It is possible that Russia took its initial position on allowing Assad to remain in power only for the reason to make his inevitable and necessary departure seem like a generous overture from the new Middle East power player. What the Russians will never accept, however, is a truly inclusive government, one that would empower the political and military groups that Russia is currently bombing. Increasingly, this may not be an outcome the United States or other international powers can forestall, as Russia gains leverage through its on-the-ground presence in Syria. Indeed, the West’s ability to shape Russian preferences is limited, given that the Russians and Americans now appear to be supporting the same Kurdish-led, anti-Islamic State coalition, which in some cases has turned its guns toward Arab Sunni rebels in territorial disputes across Syria’s north.
The sudden development of the Syrian Democratic Forces (SDF), a relatively new coalition composed of Arab and Syrian minority groups but controlled by the Kurdish, anti-Islamic State People’s Protection Units (YPG), may also represent deference to Russian preferences. Arab groups within the SDF, for instance, have complained that they need greater support from the United States, which has provided arms to the YPG. That support has indirectly enabled the ethnic cleansing of Arabs across Syria’s north, as an Amnesty International report from last October found.
We know that on at least one occasion, the YPG may have misled the U.S.-led coalition to target an Islamic State-free Arab town, killing civilians and displacing others. Obama touted such partners in his State of the Union address on Jan. 12, praising the effort to train, arm, and support “local forces” in reclaiming lost territory in Iraq and Syria, all while skillfully omitting that the SDF and other Kurdish-led groups are unwelcome by Syrian Arabs and the West’s regional allies alike. To be clear, both the YPG and the SDF have legitimate claims to certain territorial holdings in Syria, but they cannot replace Sunni Arab revolutionaries as the sole Western partner — an outcome Putin very much desires. If Sunni Arabs who have worked with the West against Assad and now the Islamic State can be replaced by primarily Kurdish forces, than the gravest threat to the Assad regime is removed from the board.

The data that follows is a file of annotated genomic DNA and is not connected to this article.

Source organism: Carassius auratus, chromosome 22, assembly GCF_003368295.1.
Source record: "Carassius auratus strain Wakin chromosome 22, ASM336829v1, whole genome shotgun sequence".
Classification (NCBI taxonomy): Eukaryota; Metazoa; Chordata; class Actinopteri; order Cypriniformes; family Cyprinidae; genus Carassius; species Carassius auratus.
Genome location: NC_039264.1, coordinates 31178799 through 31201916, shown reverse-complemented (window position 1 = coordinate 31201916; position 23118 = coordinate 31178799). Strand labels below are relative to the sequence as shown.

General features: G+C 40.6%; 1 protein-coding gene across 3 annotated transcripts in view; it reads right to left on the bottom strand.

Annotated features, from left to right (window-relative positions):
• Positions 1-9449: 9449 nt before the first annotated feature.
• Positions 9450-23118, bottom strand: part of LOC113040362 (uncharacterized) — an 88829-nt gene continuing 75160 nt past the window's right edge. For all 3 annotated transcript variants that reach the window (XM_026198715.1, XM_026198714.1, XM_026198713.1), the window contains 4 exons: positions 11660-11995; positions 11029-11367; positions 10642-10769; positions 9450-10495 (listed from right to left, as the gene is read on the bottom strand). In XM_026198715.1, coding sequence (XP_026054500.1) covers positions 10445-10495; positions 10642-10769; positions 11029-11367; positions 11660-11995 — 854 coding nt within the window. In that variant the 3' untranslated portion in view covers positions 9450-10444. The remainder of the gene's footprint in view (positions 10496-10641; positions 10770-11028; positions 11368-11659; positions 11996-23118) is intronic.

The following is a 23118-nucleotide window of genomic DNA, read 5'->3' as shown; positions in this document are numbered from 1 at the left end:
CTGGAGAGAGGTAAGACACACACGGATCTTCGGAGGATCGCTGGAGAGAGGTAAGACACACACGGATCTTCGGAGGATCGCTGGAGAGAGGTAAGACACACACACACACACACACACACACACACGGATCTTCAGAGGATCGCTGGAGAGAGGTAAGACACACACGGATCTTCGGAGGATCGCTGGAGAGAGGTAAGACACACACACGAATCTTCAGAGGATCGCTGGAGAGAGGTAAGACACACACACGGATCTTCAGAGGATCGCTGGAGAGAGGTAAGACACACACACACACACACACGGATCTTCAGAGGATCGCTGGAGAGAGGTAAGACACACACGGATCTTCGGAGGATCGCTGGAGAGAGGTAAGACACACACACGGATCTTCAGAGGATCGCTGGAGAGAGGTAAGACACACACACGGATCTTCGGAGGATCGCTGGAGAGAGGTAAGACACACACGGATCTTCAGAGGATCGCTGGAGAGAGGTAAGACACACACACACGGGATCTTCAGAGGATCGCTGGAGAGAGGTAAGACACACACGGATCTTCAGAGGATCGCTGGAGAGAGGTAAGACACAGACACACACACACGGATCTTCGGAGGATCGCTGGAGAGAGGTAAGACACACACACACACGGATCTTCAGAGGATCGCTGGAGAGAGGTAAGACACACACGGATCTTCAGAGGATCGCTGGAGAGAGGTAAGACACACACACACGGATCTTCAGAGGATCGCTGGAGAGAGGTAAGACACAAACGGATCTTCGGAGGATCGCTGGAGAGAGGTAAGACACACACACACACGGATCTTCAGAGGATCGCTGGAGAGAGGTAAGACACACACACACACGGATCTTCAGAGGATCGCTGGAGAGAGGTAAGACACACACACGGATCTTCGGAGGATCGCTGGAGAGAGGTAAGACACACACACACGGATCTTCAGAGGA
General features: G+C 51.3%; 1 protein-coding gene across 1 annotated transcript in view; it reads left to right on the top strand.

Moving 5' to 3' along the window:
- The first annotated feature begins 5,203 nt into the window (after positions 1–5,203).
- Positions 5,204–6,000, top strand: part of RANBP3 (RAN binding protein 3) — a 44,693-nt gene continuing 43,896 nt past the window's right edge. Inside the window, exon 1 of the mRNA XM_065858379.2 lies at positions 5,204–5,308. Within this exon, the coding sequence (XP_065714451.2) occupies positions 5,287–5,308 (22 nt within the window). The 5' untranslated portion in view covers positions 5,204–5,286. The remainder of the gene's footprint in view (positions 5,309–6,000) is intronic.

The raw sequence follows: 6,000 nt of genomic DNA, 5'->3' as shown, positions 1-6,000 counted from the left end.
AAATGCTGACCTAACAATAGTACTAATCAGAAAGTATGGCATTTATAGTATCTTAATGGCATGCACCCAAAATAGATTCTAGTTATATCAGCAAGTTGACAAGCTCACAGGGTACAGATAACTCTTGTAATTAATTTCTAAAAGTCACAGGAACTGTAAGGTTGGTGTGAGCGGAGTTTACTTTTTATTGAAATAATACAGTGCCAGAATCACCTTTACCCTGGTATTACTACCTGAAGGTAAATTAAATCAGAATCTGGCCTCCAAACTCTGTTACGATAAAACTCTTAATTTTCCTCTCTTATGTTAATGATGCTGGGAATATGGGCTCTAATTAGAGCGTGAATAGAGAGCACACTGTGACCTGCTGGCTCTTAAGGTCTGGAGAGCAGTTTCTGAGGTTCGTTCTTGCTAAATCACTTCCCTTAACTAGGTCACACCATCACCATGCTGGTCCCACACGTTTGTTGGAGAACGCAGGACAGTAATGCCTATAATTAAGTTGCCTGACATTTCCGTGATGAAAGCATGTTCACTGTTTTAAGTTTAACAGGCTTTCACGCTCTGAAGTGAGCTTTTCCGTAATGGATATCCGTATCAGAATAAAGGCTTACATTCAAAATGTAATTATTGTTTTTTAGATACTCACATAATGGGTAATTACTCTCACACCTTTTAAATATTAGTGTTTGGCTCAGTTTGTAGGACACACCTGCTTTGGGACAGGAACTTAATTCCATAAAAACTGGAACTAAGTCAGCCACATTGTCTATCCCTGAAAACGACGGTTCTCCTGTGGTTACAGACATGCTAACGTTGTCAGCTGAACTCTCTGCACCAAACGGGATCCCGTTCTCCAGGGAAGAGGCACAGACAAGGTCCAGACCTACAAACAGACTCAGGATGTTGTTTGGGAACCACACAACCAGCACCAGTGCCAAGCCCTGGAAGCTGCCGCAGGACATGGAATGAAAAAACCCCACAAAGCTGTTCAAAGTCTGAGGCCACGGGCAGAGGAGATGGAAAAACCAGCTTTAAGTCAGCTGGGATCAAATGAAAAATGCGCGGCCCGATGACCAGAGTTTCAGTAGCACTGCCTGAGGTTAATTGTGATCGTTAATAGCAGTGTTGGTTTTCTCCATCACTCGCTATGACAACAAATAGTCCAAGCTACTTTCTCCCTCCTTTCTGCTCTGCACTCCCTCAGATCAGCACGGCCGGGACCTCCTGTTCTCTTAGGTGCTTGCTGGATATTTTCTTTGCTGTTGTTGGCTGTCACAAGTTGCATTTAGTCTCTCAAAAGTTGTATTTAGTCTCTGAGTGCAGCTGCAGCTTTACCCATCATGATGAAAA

The central problem with this Kurdish-first approach is that it alienates, excludes, or directly targets most of those 70,000 non-jihadi revolutionaries mentioned by Prime Minister Cameron — the Sunni Arab groups most ready and willing to take back Raqqa. Even if we can empower Kurdish-led forces to launch an assault on the Islamic State’s capital, the SDF will never be able to hold Arab Sunni land, and the city will remain vulnerable to any and all future extremist groups that can appeal to civilians on identity grounds.
As we look ahead to the Vienna talks and consider the fate of Assad, we must acknowledge the ugly reality that Russian intervention has already secured Assad’s position for the present. Writing on the Atlantic Council’s website on Jan. 4, Fred Hof, former U.S. special advisor for transition in Syria, asked pointedly: “[W]hy would Moscow need or want … American assurance with respect to Syria? When has Washington mounted a credible threat to the Assad regime?”
Similarly, we must confront the fact that the Russian campaign, like its regime and Iranian predecessors, is based on the collective punishment of Sunni communities and the protection of the regime at all costs. This not only represents an endless humanitarian horror, but the brutal destruction of the very community the West will need to work with to defeat the Islamic State. If the destruction of the Islamic State is a real U.S. policy imperative, this administration will need to find more coercive and effective tools to influence Russian behavior before it’s too late.
Photo credit: Anadolu Agency